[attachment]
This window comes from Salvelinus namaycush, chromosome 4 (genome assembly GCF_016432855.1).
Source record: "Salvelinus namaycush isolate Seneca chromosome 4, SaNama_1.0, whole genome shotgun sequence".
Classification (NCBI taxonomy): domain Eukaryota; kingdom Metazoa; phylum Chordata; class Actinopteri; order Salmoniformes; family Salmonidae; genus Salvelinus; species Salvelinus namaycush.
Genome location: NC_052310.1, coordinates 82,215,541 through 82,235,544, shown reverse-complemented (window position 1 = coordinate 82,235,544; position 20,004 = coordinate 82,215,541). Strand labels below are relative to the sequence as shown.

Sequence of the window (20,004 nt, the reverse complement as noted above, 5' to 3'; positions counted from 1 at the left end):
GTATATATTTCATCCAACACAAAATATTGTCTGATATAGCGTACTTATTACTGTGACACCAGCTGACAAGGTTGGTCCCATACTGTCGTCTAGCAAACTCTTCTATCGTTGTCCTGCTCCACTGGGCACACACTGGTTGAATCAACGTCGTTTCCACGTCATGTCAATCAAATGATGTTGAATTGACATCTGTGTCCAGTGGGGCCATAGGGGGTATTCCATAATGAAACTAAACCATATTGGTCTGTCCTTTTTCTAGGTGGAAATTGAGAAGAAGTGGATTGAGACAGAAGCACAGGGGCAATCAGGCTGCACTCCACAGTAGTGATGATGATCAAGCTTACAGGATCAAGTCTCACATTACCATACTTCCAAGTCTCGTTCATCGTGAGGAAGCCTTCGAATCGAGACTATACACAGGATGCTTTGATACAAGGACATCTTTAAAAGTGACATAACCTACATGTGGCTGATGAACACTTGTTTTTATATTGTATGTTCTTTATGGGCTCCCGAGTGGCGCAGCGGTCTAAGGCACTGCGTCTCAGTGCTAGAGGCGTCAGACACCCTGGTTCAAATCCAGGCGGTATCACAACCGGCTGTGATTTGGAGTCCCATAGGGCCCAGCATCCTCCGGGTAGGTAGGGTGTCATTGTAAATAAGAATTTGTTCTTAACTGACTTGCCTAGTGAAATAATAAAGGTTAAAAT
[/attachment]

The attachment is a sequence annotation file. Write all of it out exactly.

This window comes from Salvelinus namaycush, chromosome 4 (genome assembly GCF_016432855.1).
Source record: "Salvelinus namaycush isolate Seneca chromosome 4, SaNama_1.0, whole genome shotgun sequence".
Classification (NCBI taxonomy): domain Eukaryota; kingdom Metazoa; phylum Chordata; class Actinopteri; order Salmoniformes; family Salmonidae; genus Salvelinus; species Salvelinus namaycush.
Genome location: NC_052310.1, coordinates 82,215,541 through 82,235,544, shown reverse-complemented (window position 1 = coordinate 82,235,544; position 20,004 = coordinate 82,215,541). Strand labels below are relative to the sequence as shown.

Sequence of the window (20,004 nt, the reverse complement as noted above, 5' to 3'; positions counted from 1 at the left end):
GTATATATTTCATCCAACACAAAATATTGTCTGATATAGCGTACTTATTACTGTGACACCAGCTGACAAGGTTGGTCCCATACTGTCGTCTAGCAAACTCTTCTATCGTTGTCCTGCTCCACTGGGCACACACTGGTTGAATCAACGTCGTTTCCACGTCATGTCAATCAAATGATGTTGAATTGACATCTGTGTCCAGTGGGGCCATAGGGGGTATTCCATAATGAAACTAAACCATATTGGTCTGTCCTTTTTCTAGGTGGAAATTGAGAAGAAGTGGATTGAGACAGAAGCACAGGGGCAATCAGGCTGCACTCCACAGTAGTGATGATGATCAAGCTTACAGGATCAAGTCTCACATTACCATACTTCCAAGTCTCGTTCATCGTGAGGAAGCCTTCGAATCGAGACTATACACAGGATGCTTTGATACAAGGACATCTTTAAAAGTGACATAACCTACATGTGGCTGATGAACACTTGTTTTTATATTGTATGTTCTTTATGGGCTCCCGAGTGGCGCAGCGGTCTAAGGCACTGCGTCTCAGTGCTAGAGGCGTCAGACACCCTGGTTCAAATCCAGGCGGTATCACAACCGGCTGTGATTTGGAGTCCCATAGGGCCCAGCATCCTCCGGGTAGGTAGGGTGTCATTGTAAATAAGAATTTGTTCTTAACTGACTTGCCTAGTGAAATAATAAAGGTTAAAAT